I measured the range of the FSR to find the proper values for each score and the matchings were like below:

As the maximum value of the FSR was below 900, I needed to adjust the third parameters in map() function to be around that number.

The whole working code is shown below:


#define redLED 11
#define orangeLED 10
#define yellowLED 9
int sensorValue = 0;
////////////////////
void setup() {
// put your setup code here, to run once:
Serial.begin(9600);
pinMode(redLED, OUTPUT);
pinMode(orangeLED, OUTPUT);
pinMode(yellowLED, OUTPUT);
}
////////////////////
void loop() {
// put your main code here, to run repeatedly:
// read the analog input
sensorValue = analogRead(A0);
int force = map(sensorValue, 0, 879, 0, 3);
if(force == 0) {
digitalWrite(redLED, LOW);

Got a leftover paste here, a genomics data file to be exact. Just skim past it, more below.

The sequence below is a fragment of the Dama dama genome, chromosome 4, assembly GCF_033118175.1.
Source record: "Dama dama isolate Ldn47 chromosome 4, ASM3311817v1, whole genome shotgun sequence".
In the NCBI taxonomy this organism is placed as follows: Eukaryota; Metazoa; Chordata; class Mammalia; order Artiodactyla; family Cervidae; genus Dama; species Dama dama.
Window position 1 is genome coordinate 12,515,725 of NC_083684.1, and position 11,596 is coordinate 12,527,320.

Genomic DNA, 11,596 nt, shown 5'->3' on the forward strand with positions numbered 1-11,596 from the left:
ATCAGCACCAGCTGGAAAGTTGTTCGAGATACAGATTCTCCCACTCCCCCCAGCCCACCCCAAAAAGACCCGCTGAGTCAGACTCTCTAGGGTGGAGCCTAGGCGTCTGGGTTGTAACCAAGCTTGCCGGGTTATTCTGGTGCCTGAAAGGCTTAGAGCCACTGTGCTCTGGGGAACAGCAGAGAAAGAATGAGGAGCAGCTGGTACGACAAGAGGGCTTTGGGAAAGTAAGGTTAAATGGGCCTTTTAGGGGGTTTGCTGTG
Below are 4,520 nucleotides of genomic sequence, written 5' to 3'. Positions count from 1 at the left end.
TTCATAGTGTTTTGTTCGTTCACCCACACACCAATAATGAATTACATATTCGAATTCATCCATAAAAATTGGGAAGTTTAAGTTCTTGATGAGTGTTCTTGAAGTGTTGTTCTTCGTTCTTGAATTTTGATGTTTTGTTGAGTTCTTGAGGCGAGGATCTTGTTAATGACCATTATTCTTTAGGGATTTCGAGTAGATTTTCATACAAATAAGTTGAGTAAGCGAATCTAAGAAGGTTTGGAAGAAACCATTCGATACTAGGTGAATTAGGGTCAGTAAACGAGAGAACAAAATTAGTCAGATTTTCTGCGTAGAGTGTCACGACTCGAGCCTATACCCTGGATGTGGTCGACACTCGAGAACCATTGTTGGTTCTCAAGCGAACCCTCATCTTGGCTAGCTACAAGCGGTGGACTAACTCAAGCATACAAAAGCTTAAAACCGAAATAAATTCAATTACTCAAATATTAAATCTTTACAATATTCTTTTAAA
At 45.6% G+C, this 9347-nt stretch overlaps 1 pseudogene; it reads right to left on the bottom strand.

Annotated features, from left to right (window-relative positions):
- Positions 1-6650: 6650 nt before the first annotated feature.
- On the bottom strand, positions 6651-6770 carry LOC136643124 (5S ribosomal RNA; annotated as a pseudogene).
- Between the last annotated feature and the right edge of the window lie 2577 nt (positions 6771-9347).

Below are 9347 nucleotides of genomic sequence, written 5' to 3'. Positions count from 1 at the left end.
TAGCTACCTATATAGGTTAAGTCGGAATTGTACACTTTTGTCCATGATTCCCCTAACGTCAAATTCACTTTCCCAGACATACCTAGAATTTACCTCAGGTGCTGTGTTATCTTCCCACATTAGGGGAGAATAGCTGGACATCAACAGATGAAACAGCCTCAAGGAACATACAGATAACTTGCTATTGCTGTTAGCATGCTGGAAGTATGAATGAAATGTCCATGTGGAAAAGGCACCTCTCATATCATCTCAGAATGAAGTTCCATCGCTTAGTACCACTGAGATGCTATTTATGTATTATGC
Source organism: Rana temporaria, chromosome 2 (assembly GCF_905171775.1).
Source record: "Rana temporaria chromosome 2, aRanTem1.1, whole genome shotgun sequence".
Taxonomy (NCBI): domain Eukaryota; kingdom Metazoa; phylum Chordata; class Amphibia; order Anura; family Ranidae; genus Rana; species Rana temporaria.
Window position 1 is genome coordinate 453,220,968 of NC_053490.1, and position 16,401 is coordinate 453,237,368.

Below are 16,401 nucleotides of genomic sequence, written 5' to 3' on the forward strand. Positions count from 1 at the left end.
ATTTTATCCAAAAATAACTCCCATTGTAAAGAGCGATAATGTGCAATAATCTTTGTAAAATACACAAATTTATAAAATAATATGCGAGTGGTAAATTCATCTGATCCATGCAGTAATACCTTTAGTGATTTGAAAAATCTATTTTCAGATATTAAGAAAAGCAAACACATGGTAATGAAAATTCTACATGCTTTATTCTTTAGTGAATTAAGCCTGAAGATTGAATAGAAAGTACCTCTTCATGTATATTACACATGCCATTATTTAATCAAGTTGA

digitalWrite(orangeLED, LOW);
digitalWrite(yellowLED, LOW);
} else if(force == 1) {
digitalWrite(redLED, LOW);
digitalWrite(orangeLED, LOW);
digitalWrite(yellowLED, HIGH);
} else if(force == 2) {
digitalWrite(redLED, LOW);
digitalWrite(orangeLED, HIGH);
digitalWrite(yellowLED, HIGH);
} else if(force == 3) {
digitalWrite(redLED, HIGH);
digitalWrite(orangeLED, HIGH);
digitalWrite(yellowLED, HIGH);
}
Serial.print("sensor: ");
Serial.print(sensorValue);
Serial.print("\t");
Serial.print("force: ");
Serial.println(force);
}

Based on this idea, I came up with another idea of playing tug-of-war. I’ll try to build it next time. It would be fun! 😀